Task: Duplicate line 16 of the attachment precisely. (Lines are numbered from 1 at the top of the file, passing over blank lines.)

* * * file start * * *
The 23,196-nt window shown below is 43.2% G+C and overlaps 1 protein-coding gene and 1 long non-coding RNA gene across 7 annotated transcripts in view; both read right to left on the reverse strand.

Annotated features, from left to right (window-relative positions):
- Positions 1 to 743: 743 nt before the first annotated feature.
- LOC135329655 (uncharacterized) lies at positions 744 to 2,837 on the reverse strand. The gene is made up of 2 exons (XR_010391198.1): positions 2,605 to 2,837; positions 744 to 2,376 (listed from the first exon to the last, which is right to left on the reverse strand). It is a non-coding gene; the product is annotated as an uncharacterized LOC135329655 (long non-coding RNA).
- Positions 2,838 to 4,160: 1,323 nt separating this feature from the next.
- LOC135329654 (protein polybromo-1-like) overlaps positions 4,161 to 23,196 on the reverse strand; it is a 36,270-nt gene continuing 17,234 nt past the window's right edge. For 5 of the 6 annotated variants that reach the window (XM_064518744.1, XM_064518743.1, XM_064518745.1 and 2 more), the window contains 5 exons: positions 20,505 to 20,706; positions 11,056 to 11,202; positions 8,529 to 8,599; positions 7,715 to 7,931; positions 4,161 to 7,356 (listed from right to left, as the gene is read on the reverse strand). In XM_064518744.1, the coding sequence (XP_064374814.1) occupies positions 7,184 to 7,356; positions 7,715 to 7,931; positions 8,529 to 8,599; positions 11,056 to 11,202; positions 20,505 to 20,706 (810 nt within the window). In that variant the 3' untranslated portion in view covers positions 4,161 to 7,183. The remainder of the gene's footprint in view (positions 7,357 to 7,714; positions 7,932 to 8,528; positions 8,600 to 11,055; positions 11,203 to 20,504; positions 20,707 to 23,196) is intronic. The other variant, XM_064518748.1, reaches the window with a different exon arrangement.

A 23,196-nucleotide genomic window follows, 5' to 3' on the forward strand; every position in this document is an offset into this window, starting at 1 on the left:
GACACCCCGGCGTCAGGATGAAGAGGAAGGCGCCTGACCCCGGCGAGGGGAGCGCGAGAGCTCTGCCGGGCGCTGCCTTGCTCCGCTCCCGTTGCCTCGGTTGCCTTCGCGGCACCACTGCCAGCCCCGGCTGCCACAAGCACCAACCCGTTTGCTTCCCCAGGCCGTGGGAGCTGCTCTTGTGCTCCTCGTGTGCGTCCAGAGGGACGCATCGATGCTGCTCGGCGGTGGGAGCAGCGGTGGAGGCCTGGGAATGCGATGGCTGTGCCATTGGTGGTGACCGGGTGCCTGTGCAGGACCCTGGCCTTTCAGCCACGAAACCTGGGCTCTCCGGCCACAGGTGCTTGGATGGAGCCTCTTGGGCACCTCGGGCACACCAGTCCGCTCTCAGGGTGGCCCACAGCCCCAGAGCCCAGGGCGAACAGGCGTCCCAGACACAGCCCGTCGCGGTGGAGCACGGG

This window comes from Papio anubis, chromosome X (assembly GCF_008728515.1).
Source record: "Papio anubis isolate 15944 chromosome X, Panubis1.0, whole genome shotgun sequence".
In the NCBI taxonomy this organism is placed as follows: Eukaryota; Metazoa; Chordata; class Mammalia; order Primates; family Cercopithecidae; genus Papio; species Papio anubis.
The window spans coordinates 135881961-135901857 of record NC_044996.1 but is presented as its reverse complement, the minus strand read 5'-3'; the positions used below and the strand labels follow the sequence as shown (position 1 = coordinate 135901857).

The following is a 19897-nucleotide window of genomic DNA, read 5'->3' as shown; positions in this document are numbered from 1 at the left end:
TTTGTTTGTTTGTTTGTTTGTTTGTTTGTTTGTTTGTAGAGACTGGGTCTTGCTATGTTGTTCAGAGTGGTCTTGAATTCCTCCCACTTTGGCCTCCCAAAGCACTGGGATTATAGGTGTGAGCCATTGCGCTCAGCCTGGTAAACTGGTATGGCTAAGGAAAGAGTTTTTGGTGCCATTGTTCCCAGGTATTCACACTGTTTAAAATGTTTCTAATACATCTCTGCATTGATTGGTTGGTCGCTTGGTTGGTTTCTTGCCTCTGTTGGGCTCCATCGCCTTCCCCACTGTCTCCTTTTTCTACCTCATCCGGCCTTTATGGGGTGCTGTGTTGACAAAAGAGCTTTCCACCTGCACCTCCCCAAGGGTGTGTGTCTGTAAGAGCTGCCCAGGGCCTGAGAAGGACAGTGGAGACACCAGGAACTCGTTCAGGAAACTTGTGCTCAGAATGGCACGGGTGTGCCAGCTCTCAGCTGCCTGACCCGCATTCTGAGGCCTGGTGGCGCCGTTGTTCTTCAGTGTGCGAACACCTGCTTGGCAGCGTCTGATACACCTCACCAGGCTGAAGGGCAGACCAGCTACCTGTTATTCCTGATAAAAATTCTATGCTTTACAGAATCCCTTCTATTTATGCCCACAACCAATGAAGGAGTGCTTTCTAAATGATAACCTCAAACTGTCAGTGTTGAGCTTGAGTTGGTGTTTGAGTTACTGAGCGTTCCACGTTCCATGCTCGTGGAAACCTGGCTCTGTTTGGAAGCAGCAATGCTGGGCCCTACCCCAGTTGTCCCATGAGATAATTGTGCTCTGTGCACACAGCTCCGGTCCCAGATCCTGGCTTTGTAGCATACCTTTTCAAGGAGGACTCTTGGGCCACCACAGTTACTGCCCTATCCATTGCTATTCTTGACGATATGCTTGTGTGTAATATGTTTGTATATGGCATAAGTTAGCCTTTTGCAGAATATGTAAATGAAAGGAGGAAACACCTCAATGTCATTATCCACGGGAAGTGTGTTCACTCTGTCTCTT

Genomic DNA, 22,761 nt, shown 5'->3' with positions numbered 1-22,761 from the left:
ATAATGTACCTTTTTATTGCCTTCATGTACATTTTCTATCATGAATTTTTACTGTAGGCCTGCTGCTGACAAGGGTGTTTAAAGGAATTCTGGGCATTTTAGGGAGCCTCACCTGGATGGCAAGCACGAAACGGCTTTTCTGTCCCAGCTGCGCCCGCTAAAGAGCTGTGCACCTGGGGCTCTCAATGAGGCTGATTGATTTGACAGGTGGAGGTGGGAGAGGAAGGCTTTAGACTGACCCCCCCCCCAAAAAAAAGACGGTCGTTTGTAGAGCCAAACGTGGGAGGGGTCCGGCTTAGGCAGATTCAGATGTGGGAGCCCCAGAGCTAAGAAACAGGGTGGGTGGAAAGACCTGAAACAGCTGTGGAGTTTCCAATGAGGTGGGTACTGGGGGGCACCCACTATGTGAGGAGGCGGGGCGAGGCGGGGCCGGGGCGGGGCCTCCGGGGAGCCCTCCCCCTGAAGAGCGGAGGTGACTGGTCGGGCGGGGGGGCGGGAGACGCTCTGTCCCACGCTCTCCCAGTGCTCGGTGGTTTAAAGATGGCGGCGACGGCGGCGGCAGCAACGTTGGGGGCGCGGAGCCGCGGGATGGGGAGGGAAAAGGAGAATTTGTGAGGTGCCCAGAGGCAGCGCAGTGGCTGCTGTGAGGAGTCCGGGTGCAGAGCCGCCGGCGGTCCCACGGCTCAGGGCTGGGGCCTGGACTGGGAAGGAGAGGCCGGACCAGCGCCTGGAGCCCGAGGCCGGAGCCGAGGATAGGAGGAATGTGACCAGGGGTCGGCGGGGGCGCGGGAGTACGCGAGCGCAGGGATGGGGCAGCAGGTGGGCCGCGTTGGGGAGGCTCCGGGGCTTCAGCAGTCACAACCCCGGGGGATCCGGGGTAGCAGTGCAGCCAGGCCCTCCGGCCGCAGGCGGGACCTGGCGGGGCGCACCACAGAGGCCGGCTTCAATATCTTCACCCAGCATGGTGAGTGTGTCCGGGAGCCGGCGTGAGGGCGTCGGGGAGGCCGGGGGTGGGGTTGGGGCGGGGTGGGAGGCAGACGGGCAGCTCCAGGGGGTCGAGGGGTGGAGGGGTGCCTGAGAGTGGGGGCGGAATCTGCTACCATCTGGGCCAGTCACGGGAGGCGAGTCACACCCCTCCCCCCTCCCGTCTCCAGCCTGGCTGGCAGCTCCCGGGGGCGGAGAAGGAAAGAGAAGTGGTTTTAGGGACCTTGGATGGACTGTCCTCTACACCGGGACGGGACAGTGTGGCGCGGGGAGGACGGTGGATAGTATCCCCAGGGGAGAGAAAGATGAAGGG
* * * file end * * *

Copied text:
ATAATGTACCTTTTTATTGCCTTCATGTACATTTTCTATCATGAATTTTTACTGTAGGCCTGCTGCTGACAAGGGTGTTTAAAGGAATTCTGGGCATTTTAGGGAGCCTCACCTGGATGGCAAGCACGAAACGGCTTTTCTGTCCCAGCTGCGCCCGCTAAAGAGCTGTGCACCTGGGGCTCTCAATGAGGCTGATTGATTTGACAGGTGGAGGTGGGAGAGGAAGGCTTTAGACTGACCCCCCCCCCAAAAAAAAGACGGTCGTTTGTAGAGCCAAACGTGGGAGGGGTCCGGCTTAGGCAGATTCAGATGTGGGAGCCCCAGAGCTAAGAAACAGGGTGGGTGGAAAGACCTGAAACAGCTGTGGAGTTTCCAATGAGGTGGGTACTGGGGGGCACCCACTATGTGAGGAGGCGGGGCGAGGCGGGGCCGGGGCGGGGCCTCCGGGGAGCCCTCCCCCTGAAGAGCGGAGGTGACTGGTCGGGCGGGGGGGCGGGAGACGCTCTGTCCCACGCTCTCCCAGTGCTCGGTGGTTTAAAGATGGCGGCGACGGCGGCGGCAGCAACGTTGGGGGCGCGGAGCCGCGGGATGGGGAGGGAAAAGGAGAATTTGTGAGGTGCCCAGAGGCAGCGCAGTGGCTGCTGTGAGGAGTCCGGGTGCAGAGCCGCCGGCGGTCCCACGGCTCAGGGCTGGGGCCTGGACTGGGAAGGAGAGGCCGGACCAGCGCCTGGAGCCCGAGGCCGGAGCCGAGGATAGGAGGAATGTGACCAGGGGTCGGCGGGGGCGCGGGAGTACGCGAGCGCAGGGATGGGGCAGCAGGTGGGCCGCGTTGGGGAGGCTCCGGGGCTTCAGCAGTCACAACCCCGGGGGATCCGGGGTAGCAGTGCAGCCAGGCCCTCCGGCCGCAGGCGGGACCTGGCGGGGCGCACCACAGAGGCCGGCTTCAATATCTTCACCCAGCATGGTGAGTGTGTCCGGGAGCCGGCGTGAGGGCGTCGGGGAGGCCGGGGGTGGGGTTGGGGCGGGGTGGGAGGCAGACGGGCAGCTCCAGGGGGTCGAGGGGTGGAGGGGTGCCTGAGAGTGGGGGCGGAATCTGCTACCATCTGGGCCAGTCACGGGAGGCGAGTCACACCCCTCCCCCCTCCCGTCTCCAGCCTGGCTGGCAGCTCCCGGGGGCGGAGAAGGAAAGAGAAGTGGTTTTAGGGACCTTGGATGGACTGTCCTCTACACCGGGACGGGACAGTGTGGCGCGGGGAGGACGGTGGATAGTATCCCCAGGGGAGAGAAAGATGAAGGG